Level 1 ATFP Awareness can be found online here, and Level A Code of Conduct can be found under the Navy E-Learning section of Navy Knowledge Online. This training is listed as lasting a duration of 15 hours, so leave adequate time to complete the required training and leave process.
The completion certificates for each course should be printed out and kept as they will be needed later to complete your pre-travel requirements. This is a good time to create a pre-travel file to keep all the paperwork together in one place.
As part of the leave process service members will also need a medical brief.
“It is a vital part of the process because it is the part where we give them medical information pertaining to the country they are going,” explained Hospital Corpsman 3rd Class Joey Mei of Preventive Medicine department at Branch Health Clinic Atsugi. “Some things we discuss are physical hazards, diseases that are epidemic to the area and how to mainly protect themselves from water borne, food borne and more importantly infected borne diseases from insects like mosquitoes and flies that are over there.”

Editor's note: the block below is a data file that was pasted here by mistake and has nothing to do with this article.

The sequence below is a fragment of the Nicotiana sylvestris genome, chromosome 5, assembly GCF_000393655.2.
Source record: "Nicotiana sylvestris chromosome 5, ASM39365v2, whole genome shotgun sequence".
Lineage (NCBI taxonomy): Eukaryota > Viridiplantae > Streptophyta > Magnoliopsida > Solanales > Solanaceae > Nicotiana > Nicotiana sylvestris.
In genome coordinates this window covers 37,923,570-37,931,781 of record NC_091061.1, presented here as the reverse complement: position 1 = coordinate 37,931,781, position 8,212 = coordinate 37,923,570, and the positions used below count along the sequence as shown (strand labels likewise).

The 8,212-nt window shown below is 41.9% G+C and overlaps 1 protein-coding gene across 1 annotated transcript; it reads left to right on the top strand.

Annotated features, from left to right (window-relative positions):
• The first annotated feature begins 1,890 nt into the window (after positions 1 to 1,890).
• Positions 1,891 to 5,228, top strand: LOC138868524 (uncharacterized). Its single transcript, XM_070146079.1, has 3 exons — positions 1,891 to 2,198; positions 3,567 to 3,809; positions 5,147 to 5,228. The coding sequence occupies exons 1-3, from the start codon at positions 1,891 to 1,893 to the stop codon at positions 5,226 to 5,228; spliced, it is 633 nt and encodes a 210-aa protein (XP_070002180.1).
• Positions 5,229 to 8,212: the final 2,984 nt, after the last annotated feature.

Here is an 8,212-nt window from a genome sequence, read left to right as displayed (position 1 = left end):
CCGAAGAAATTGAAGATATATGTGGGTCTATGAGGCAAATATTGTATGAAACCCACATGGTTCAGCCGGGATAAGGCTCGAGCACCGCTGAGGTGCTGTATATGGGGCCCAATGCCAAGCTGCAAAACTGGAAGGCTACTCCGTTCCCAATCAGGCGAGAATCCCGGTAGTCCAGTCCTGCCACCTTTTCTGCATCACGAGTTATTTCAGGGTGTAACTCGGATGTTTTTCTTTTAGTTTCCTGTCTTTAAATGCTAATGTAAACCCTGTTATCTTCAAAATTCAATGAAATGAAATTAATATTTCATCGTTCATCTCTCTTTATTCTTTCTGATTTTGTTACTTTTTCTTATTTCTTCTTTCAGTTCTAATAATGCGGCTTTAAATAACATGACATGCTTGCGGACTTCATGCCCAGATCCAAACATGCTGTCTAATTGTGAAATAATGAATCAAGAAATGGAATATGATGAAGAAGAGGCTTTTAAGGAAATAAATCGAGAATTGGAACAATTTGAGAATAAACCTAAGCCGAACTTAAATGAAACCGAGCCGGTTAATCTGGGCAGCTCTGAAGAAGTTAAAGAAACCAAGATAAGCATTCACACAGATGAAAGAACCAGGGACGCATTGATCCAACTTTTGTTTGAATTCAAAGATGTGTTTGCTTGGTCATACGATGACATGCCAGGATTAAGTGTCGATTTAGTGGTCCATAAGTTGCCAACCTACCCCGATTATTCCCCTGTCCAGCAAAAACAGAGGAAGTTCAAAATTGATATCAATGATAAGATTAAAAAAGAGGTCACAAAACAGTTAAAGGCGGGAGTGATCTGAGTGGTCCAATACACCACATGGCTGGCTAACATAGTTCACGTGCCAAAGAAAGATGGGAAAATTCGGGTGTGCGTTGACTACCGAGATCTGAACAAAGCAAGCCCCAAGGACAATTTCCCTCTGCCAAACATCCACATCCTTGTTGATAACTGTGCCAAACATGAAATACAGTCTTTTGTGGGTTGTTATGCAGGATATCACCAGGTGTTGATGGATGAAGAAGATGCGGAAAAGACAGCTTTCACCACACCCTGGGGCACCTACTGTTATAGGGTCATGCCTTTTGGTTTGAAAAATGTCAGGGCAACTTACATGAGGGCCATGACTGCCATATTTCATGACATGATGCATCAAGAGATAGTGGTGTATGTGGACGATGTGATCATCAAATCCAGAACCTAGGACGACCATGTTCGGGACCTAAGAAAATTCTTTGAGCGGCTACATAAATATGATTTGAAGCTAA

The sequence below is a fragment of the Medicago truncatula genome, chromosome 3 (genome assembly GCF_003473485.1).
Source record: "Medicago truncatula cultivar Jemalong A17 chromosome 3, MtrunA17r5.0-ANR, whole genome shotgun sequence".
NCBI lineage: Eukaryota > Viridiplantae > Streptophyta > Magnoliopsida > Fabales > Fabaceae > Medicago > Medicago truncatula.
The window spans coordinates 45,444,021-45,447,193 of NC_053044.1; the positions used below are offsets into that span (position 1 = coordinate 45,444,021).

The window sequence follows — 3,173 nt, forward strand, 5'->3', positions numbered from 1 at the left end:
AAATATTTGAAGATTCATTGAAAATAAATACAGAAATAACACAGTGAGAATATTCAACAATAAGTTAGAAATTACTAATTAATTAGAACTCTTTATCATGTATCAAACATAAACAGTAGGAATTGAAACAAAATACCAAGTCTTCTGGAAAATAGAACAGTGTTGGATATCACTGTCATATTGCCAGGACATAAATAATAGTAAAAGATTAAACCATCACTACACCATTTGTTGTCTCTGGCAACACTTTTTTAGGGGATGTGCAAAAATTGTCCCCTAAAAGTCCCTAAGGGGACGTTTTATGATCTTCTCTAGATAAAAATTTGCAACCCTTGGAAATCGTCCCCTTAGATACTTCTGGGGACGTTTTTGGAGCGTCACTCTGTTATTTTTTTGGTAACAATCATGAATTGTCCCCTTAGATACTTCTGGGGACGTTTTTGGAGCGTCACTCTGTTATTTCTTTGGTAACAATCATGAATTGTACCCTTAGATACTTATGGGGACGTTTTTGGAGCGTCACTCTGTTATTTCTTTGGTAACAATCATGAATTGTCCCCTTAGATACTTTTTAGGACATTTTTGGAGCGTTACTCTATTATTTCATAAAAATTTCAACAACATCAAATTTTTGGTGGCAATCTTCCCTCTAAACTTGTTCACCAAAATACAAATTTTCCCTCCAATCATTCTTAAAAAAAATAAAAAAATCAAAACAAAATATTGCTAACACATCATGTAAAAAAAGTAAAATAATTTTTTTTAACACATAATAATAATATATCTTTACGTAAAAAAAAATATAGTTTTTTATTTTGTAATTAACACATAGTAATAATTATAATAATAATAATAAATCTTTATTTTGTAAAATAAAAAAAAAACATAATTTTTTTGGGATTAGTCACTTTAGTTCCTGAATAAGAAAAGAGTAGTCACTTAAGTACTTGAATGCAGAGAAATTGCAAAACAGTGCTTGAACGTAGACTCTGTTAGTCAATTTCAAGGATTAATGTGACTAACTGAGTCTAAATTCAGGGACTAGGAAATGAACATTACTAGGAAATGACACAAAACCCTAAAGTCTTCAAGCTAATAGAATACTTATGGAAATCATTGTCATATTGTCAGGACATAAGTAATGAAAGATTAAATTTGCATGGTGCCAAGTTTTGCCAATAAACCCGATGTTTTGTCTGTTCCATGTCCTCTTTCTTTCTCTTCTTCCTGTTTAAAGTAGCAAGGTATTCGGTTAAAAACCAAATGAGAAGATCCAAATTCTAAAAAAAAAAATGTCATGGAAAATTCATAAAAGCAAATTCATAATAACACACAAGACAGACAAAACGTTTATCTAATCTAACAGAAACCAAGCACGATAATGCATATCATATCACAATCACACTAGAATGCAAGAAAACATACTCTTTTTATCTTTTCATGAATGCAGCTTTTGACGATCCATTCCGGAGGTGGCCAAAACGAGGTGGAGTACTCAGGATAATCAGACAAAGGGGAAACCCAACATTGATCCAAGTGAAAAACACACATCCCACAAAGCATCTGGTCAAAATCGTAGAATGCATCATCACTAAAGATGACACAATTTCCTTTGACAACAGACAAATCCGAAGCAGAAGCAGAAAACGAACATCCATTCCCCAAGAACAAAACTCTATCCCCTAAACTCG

Mei said the hospital corpsman provides literature on the destination country as well as gives pertinent information that is necessary for travel during the brief. If service members and any family members traveling need vaccines or immunizations before their trip they will be informed during their medical brief.
At the end of the brief the service member will receive a certificate to add to their pre-travel file.
For the next step in the process service members will need to fill out their ISOPREP and have it validated by the command ISOPREP manager.
“The purpose of the ISOPREP is to provide details about one’s appearance and characteristics if one should ever become Missing in Action,” said NAF Atsugi command ISOPREP manager, Master-at-Arms 1st Class Eleuterio Santana. “The ISOPREP is also designed to contain contact information about one’s family, so that family members can be notified in the case of personnel becoming Missing in Action.”
Since the ISOPREP contains sensitive and personal data it is important that it is hand carried to the command ISOPREP manager.
An ISOPREP needs to be updated and validated every six months based on the previous validation date.